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Region of Concern: Sweden

Written By Iris Hautaniemi Forsberg; Edited by Elena Alice Rossetti

Date: September 14, 2023

Map of Uppsala and Stockholm, Sweden[1]

Event: Between September 7 and 13, 11 violent crimes connected to organized gangs occurred in Sweden, most in Uppsala and Stockholm. On September 7, the alleged mother of a person previously close to the “Foxtrot” gang leader, Rawa Majid, called the “Kurdish fox” in the media, got shot in an Uppsala neighborhood. Similar shootings occurred in Uppsala and central Stockholm on September 9, 11, 12, and 13, including the shooting of a 13-year-old in a Stockholm suburb, in what the police call a “spiral of revenge”.[2] So far this year, 34 deadly shootings have occurred in Sweden[3], and the police are concerned that gangs have started to target adversaries’ family members. The police believe that a September 6 shooting in Istanbul, Turkey, where Rawa Majid is living, is connected to this recent escalation in violence in Sweden. Experts believe that the Istanbul shooting targeted Majid and is part of an internal conflict within the “Foxtrot” gang.[4]

Significance: The current spiral of violence in Sweden very likely indicates a shift in gangs’ tactics where their members now consider legitimate attacking rival gangs’ relatives. When gang members are in hiding, rival gangs will likely increase violence against relatives as it is easier to target them. Family members and involved gang members will likely try to enhance safety by purchasing protective gear, increasing the risk of deadly attacks as the shooter aims at the target’s head instead of the body. It is also likely that gang members will try to protect their families by increasing their illegal weapons stockpile and training their relatives on how to use a weapon. This will almost certainly increase the deadly violence in public places and risk potentially killing civilians in the crossfire. If the police fail to protect family members at risk, their trust in law enforcement will decrease significantly, and people in affected areas will very likely be reluctant to report crimes. Sweden's impending NATO membership, which Turkey has yet to ratify, very likely limits the Swedish government’s ability to pressure Turkey to extradite Majid. He will very likely continue to orchestrate murders in Sweden from Turkey, making it unlikely for the police to stop the current violent spiral in the near future.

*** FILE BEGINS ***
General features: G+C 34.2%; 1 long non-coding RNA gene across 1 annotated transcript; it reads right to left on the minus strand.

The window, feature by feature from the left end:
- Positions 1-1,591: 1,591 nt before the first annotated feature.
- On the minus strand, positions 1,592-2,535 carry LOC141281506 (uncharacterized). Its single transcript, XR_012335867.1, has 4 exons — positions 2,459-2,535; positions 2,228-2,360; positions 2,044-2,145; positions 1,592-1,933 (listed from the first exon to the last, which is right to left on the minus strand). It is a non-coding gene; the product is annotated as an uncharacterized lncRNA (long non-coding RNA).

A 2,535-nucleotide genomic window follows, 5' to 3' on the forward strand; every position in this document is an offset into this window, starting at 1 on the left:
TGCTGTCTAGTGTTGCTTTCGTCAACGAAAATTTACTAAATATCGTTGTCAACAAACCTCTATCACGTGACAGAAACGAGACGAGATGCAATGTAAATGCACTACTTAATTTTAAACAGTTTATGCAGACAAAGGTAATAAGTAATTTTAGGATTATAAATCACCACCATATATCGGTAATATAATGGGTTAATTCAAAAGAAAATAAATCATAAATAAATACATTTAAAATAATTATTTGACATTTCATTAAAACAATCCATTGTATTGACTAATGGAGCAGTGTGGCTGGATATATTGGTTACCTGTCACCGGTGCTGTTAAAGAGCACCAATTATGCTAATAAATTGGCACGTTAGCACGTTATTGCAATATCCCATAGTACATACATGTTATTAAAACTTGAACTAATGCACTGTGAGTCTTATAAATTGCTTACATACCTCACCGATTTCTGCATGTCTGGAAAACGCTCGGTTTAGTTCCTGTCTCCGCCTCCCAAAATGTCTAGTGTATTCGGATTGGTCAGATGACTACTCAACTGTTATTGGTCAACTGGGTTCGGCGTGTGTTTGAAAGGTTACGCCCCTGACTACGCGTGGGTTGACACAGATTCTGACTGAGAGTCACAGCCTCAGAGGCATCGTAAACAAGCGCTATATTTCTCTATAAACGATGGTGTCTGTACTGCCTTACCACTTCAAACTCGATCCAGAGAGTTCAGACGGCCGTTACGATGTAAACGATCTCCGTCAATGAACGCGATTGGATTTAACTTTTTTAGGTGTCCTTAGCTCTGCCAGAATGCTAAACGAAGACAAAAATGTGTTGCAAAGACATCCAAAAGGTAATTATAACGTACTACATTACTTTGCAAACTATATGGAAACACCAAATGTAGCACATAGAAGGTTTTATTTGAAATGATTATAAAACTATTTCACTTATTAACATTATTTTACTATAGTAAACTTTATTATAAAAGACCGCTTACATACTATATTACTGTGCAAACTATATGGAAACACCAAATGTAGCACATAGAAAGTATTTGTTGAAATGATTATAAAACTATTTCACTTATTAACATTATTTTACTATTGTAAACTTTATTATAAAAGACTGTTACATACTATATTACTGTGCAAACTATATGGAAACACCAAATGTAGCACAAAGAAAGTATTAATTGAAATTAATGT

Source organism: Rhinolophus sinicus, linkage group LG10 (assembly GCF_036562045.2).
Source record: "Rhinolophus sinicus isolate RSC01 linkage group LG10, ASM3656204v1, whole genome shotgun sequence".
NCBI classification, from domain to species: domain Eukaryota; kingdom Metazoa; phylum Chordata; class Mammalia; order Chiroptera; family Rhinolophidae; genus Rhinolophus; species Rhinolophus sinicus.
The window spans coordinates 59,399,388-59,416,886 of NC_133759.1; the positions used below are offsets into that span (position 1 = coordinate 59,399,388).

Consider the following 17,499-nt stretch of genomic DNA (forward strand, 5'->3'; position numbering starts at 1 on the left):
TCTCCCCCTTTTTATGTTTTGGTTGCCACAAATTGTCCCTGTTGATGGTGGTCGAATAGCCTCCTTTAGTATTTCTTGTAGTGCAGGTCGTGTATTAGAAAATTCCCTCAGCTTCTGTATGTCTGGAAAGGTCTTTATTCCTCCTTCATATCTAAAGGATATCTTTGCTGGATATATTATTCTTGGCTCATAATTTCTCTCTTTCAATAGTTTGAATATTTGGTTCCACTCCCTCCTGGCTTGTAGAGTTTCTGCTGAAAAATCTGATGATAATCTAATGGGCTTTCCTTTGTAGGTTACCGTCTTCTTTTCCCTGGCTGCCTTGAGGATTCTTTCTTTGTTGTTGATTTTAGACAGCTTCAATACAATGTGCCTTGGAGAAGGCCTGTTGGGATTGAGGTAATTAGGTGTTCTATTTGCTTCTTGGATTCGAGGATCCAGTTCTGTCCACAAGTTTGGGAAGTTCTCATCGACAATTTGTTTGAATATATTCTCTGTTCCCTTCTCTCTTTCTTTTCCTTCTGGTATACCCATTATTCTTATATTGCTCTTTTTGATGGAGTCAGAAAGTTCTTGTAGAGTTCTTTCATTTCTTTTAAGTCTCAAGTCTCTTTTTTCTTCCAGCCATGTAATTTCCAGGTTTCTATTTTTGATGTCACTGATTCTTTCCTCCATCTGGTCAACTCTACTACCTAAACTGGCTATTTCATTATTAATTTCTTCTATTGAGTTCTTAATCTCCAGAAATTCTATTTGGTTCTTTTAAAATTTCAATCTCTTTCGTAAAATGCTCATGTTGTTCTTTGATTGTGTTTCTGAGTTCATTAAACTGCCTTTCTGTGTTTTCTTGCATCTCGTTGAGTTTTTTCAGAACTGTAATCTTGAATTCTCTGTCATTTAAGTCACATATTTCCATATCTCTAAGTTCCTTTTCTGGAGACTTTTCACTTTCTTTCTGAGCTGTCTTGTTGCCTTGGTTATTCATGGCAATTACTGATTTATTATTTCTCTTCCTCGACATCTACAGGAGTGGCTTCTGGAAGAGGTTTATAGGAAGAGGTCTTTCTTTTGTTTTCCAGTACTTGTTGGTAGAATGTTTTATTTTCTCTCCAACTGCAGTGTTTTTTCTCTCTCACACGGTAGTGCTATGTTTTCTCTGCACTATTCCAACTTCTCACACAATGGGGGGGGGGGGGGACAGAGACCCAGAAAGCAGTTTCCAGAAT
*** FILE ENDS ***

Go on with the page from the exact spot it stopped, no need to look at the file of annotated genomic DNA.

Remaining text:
Recommendations: CTG recommends the Swedish police cooperate with the Security police (SÄPO) in intelligence gathering to stop potential acts of violence before they occur, together with extending cooperation with Turkish intelligence to monitor possible local escalation. The Swedish Customs Office should increase monitoring incoming foreign shipments to uncover illegal weapons and narcotics. The police should provide protection to the families of gang members involved in this conflict while monitoring other gang conflicts in Sweden, where a similar targeting scheme might occur. The police should constantly dialogue with the affected family members and provide information on potential escalations and specific threats to improve mutual trust. Stockholm and Uppsala municipalities and police should implement crime prevention strategies in all the affected areas, such as the Group Violence Intervention (GVI) method. In their discussions about Sweden’s NATO membership, the Swedish and the US governments should pressure Turkey to extradite Rawa Majid to Sweden and include this demand in the US potential F-16 deal with Turkey.


[1]Uppsala” by Google Maps

[2] Minst elva grova våldsbrott i Sverige på en vecka, Dagens Nyheter, September 2023, (Translated by Iris Hautaniemi Forsberg)

[3] Skjutningar i Sverige år för år, SVT Nyheter, September 2023, (Translated by Iris Hautaniemi Forsberg)

[4] Övervakningsfilm visar skottlossning i Istanbul – kopplas till våldsvågen i Sverige, SVT Nyheter, September 2023, (Translated by Iris Hautaniemi Forsberg)



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